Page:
Please use this identifier to cite or link to this item: https://hdl.handle.net/10356/146672
Title: Prevalence of simian malaria parasites in macaques of Singapore
Authors: Li, Irene Meizhi
Mailepessov, Diyar
Vythilingam, Indra
Lee, Vernon
Lam, Patrick
Ng, Lee Ching
Tan, Cheong Huat
Keywords: Science::Biological sciences
Issue Date: 2021
Source: Li, I. M., Mailepessov, D., Vythilingam, I., Lee, V., Lam, P., Ng, L. C., & Tan, C. H. (2021). Prevalence of simian malaria parasites in macaques of Singapore. PLoS Neglected Tropical Diseases, 15(1), e0009110-. doi:10.1371/journal.pntd.0009110
Journal: PLoS Neglected Tropical Diseases
Abstract: Plasmodium knowlesi is a simian malaria parasite currently recognized as the fifth causative agent of human malaria. Recently, naturally acquired P. cynomolgi infection in humans was also detected in Southeast Asia. The main reservoir of both parasites is the long-tailed and pig-tailed macaques, which are indigenous in this region. Due to increased urbanization and changes in land use, there has been greater proximity and interaction between the long-tailed macaques and the general population in Singapore. As such, this study aims to determine the prevalence of simian malaria parasites in local macaques to assess the risk of zoonosis to the general human population. Screening for the presence of malaria parasites was conducted on blood samples from 660 peridomestic macaques collected between Jan 2008 and Mar 2017, and 379 wild macaques collected between Mar 2009 and Mar 2017, using a Pan-Plasmodium-genus specific PCR. Positive samples were then screened using a simian Plasmodium species-specific nested PCR assay to identify the species of parasites (P. knowlesi, P. coatneyi, P. fieldi, P. cynomolgi, and P. inui) present. All the peridomestic macaques sampled were tested negative for malaria, while 80.5% of the 379 wild macaques were infected. All five simian Plasmodium species were detected; P. cynomolgi being the most prevalent (71.5%), followed by P. knowlesi (47.5%), P. inui (42.0%), P. fieldi (32.5%), and P. coatneyi (28.5%). Co-infection with multiple species of Plasmodium parasites was also observed. The study revealed that Singapore's wild long-tailed macaques are natural hosts of the five simian malaria parasite species, while no malaria was detected in all peridomestic macaques tested. Therefore, the risk of simian malaria transmission to the general human population is concluded to be low. However, this can be better demonstrated with the incrimination of the vectors of simian malaria parasites in Singapore.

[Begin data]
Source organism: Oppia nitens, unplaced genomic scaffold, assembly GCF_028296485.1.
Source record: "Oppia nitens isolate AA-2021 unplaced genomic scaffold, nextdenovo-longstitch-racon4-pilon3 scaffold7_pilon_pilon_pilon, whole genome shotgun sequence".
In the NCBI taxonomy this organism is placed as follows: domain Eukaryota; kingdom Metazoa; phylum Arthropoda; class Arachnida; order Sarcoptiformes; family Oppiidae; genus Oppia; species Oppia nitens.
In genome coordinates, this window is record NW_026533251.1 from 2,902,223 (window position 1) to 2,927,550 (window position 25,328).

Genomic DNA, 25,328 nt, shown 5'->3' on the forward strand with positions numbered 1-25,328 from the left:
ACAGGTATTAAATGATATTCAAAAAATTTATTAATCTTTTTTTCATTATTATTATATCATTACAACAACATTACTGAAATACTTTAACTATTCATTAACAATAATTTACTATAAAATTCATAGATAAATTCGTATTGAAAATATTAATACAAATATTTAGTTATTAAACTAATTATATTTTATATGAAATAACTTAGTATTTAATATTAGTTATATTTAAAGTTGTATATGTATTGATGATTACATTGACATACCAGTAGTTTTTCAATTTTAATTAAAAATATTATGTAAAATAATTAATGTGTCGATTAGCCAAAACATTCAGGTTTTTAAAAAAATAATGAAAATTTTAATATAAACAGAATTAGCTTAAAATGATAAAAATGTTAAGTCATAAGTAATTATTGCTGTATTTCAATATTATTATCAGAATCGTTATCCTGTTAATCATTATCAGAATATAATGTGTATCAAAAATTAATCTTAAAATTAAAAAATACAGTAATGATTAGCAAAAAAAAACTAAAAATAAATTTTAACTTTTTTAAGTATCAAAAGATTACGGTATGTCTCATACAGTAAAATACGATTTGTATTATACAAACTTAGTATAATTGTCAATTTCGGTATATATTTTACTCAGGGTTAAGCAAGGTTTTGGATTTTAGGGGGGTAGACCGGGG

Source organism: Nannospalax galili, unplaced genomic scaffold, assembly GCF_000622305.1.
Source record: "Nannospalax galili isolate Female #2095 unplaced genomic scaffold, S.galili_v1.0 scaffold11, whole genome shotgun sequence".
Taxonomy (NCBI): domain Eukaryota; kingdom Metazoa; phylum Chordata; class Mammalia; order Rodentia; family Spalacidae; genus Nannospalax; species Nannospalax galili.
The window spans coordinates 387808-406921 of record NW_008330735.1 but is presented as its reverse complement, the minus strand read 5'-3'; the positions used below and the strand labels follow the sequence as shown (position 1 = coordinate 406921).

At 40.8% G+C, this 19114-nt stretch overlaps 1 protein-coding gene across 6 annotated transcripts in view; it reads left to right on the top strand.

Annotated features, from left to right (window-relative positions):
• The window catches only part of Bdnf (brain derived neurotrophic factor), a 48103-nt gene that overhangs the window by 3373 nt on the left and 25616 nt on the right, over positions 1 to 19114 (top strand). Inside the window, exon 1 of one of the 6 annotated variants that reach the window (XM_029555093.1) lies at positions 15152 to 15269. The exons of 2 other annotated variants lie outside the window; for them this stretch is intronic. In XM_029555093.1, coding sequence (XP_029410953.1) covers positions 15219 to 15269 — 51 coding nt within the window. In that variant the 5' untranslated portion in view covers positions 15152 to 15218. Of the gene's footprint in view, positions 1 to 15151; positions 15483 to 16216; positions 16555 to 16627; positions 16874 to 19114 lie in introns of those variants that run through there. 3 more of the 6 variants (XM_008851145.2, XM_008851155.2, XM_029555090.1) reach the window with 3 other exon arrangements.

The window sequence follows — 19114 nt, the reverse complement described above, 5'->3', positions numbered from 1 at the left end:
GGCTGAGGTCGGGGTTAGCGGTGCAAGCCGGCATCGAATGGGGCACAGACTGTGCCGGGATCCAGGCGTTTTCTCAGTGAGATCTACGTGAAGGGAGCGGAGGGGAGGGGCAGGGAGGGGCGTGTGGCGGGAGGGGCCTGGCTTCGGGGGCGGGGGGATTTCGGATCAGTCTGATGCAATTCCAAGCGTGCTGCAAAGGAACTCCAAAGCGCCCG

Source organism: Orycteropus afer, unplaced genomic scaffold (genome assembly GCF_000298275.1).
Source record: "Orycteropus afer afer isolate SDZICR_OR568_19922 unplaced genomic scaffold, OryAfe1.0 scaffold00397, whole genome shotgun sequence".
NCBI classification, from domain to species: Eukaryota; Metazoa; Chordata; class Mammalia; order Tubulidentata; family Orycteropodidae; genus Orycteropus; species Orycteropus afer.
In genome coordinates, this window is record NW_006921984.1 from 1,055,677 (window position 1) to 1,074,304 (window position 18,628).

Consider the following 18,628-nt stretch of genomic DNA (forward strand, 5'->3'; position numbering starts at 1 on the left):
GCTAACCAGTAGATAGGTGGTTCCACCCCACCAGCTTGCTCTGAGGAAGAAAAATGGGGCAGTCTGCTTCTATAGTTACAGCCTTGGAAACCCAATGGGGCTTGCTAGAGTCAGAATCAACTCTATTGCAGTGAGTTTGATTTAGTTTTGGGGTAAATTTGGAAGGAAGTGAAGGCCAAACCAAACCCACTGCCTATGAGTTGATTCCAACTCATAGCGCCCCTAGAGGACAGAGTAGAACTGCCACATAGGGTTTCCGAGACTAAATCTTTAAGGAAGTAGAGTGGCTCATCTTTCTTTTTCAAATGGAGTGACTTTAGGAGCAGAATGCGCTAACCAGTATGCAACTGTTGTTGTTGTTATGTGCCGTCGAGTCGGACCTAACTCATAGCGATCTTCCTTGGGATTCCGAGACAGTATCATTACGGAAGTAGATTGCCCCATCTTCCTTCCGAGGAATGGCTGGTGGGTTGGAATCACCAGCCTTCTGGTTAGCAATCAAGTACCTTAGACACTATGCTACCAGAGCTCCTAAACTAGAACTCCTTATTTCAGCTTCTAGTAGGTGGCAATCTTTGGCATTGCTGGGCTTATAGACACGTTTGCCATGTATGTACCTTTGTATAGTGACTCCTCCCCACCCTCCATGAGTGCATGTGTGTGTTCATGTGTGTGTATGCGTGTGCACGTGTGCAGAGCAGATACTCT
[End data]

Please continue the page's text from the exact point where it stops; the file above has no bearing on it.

URI: https://hdl.handle.net/10356/146672
ISSN: 1935-2727
DOI: 10.1371/journal.pntd.0009110
Rights: © 2021 Li et al. This is an open access article distributed under the terms of the Creative Commons Attribution License, which permits unrestricted use, distribution, and reproduction in any medium, provided the original author and source are credited.
Fulltext Permission: open
Fulltext Availability: With Fulltext
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